The plant closure threatens the loss of 750 out of 800 jobs. Next week, the workforce is to hold a joint demonstration with employees from JVC’s camcorder manufacturing facility in Berlin, which is also due to close.
British gas engineers vote to strike in pension dispute
On November 29, British gas engineers voted to hold five 24-hour strikes in the run-up to Christmas and after the New Year. The GMB members are in dispute with British Gas’s parent firm Centrica over plans to close the final salary pension to new staff from January. The 6,000 engineers repair and service domestic boilers. Strikes will take place on December 12, 19 and 21, and January 6 and 9. Staff will also not handle out-of-hours calls from December 12 to 23 and January 4 to 10.
Military doctors take over jobs of sacked strikers in Tanzania
Fifty-two doctors, on strike at the Muhimbili National Hospital in Tanzania since November 16, have been sacked and replaced by 40 military doctors and 35 doctors from the Ministry of Health. Some of the military doctors have already begun working, while others are on “familiarisation.” Brigadier-General Yandon Kohi said military doctors had been sent to wards including maternity, surgery, medicine and ear, nose and throat.
The Muhimbili doctors began their strike to demand higher salaries and better working conditions. Nursing staff and more than 100 interns at the hospital supported the action.
According to IRIN, the nurses returned to work after the government issued an ultimatum on November 22. The striking doctors were sacked on the following day, after they refused to accept a pay offer below the figure recommended to the government by the Medical Association of Tanzania in June. There was a weeklong strike in the hospital six months ago over the same issue. A decision to sack the striking interns at that time was rescinded by the government.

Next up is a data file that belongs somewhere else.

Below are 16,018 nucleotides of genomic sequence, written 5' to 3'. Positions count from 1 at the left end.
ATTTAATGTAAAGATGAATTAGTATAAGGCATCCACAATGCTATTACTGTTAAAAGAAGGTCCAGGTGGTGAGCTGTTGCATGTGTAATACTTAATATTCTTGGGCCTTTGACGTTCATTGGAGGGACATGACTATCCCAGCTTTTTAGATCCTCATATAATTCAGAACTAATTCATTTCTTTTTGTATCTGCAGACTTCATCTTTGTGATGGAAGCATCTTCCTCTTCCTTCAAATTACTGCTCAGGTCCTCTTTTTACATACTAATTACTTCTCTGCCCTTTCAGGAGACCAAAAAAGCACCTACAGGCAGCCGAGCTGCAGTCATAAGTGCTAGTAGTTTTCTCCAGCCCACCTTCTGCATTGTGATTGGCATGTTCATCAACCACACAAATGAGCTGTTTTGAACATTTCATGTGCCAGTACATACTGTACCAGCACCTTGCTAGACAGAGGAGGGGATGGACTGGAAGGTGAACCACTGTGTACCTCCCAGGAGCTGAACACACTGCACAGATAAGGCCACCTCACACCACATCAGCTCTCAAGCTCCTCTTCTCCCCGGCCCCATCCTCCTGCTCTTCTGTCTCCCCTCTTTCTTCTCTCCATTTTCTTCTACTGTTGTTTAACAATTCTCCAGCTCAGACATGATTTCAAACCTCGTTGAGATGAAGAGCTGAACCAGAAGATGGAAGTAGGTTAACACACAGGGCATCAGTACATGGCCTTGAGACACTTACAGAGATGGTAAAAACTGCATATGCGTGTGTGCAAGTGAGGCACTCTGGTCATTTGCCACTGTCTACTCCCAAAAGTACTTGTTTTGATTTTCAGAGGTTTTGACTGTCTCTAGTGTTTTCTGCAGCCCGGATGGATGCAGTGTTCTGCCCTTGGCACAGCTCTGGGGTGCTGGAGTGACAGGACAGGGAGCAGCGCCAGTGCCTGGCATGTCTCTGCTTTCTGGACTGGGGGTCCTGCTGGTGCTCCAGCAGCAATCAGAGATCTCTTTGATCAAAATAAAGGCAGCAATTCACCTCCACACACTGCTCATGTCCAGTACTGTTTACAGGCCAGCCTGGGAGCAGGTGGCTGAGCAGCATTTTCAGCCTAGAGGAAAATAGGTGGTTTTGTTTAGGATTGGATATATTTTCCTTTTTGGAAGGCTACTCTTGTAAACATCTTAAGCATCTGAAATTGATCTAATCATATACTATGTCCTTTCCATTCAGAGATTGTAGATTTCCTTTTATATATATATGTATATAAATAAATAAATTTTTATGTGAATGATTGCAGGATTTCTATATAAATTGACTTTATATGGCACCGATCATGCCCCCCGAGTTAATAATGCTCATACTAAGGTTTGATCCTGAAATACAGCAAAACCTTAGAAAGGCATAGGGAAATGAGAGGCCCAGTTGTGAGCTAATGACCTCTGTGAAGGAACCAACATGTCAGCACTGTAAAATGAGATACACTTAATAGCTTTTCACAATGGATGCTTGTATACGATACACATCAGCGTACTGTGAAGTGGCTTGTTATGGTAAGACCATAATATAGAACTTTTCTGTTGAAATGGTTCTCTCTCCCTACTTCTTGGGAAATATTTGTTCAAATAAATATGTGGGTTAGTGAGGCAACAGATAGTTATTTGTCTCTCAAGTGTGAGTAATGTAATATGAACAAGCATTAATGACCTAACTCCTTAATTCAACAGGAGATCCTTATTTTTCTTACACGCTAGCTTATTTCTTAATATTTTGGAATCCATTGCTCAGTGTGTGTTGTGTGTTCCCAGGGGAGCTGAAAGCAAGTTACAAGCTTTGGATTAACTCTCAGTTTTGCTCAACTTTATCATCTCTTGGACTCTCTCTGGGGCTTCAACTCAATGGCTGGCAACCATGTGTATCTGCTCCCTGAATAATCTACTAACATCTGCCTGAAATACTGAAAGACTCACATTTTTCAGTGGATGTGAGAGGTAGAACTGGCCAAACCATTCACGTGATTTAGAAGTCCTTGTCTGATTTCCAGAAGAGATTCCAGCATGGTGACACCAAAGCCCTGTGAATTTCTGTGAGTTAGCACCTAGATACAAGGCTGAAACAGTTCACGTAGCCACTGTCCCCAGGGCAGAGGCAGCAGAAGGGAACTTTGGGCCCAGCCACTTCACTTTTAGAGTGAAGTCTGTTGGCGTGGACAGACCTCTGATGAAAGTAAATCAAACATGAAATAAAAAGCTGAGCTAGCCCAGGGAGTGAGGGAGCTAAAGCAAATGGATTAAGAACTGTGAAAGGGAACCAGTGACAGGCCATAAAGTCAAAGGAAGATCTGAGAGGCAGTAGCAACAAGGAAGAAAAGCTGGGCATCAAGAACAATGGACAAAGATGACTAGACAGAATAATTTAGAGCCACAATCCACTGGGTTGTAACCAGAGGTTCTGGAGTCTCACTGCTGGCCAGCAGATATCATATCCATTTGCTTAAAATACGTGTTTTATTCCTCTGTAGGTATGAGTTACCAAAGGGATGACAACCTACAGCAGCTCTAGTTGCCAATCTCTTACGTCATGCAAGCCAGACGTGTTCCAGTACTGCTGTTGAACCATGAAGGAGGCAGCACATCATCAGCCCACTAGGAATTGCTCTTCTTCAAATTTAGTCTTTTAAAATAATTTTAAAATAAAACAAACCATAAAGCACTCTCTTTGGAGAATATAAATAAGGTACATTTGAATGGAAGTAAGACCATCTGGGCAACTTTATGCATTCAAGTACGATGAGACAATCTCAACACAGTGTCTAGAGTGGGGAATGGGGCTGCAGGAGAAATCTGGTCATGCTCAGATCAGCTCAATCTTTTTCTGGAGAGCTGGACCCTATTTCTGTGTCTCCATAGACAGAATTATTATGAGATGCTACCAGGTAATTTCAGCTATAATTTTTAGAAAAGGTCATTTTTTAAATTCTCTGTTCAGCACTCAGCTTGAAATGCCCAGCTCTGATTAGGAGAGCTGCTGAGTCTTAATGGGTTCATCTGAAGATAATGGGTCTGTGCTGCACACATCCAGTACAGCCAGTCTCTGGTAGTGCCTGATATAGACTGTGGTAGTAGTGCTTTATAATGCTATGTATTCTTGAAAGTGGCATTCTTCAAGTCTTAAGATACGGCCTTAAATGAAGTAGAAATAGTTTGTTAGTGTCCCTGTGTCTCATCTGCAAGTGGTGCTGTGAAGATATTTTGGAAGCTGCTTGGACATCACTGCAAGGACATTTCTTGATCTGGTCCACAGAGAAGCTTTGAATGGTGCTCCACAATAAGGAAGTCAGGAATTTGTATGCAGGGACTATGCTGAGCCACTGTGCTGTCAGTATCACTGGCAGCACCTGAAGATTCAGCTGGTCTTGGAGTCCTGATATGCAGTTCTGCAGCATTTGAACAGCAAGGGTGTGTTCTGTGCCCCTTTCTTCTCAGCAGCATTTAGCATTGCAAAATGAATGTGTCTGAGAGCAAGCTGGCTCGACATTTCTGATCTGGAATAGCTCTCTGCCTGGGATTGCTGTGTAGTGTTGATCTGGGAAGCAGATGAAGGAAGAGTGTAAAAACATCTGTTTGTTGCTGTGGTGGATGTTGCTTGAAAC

Nigerian port workers to strike against privatisation
Members of the Maritime Workers Union of Nigeria (MWUN) were due to begin an indefinite strike on December 1 to protest against privatisation and the loss of thousands of jobs. The strike will bring all the country’s major seaports to a standstill.
The MWUN is limiting widespread opposition to privatisation to the issue of severance pay. The union originally demanded N2 million [US$15,540] each for more than 6,000 registered dockworkers whose jobs are expected to go. The union leadership has already reduced the original claim to N586,000 [US$4,550] per dock worker.
According to Anthony Nted, president of the MWUN, a government task force has recommended a sum of less than N50,000 [US$388] for each docker, some of whom have worked in the industry for over 30 years. The government has declared the strike illegal.
Health workers’ strike in Nigeria called off
The strike of health workers in the Federal Capital Territory (FCT) of Nigeria was called off on November 29 after the intervention of the Nigerian Labour Congress (NLC). This was the day after a two-day stoppage by doctors in public and private hospitals. The health workers had been on strike since October 18 demanding increased pay and allowances.
The FCT administration has withdrawn the 2,900 letters of dismissal sent out earlier. In a thinly veiled warning that no health strikes would be tolerated in future, the FCT minister stated that his administration would no longer tolerate unethical behaviour by FCT authority staff. Signalling acceptance of what amounts to a no-strike agreement, NLC President Adams Oshiomhole thanked the minister for giving the NLC the opportunity to step in and settle the strike and assured him that such a situation would never arise again.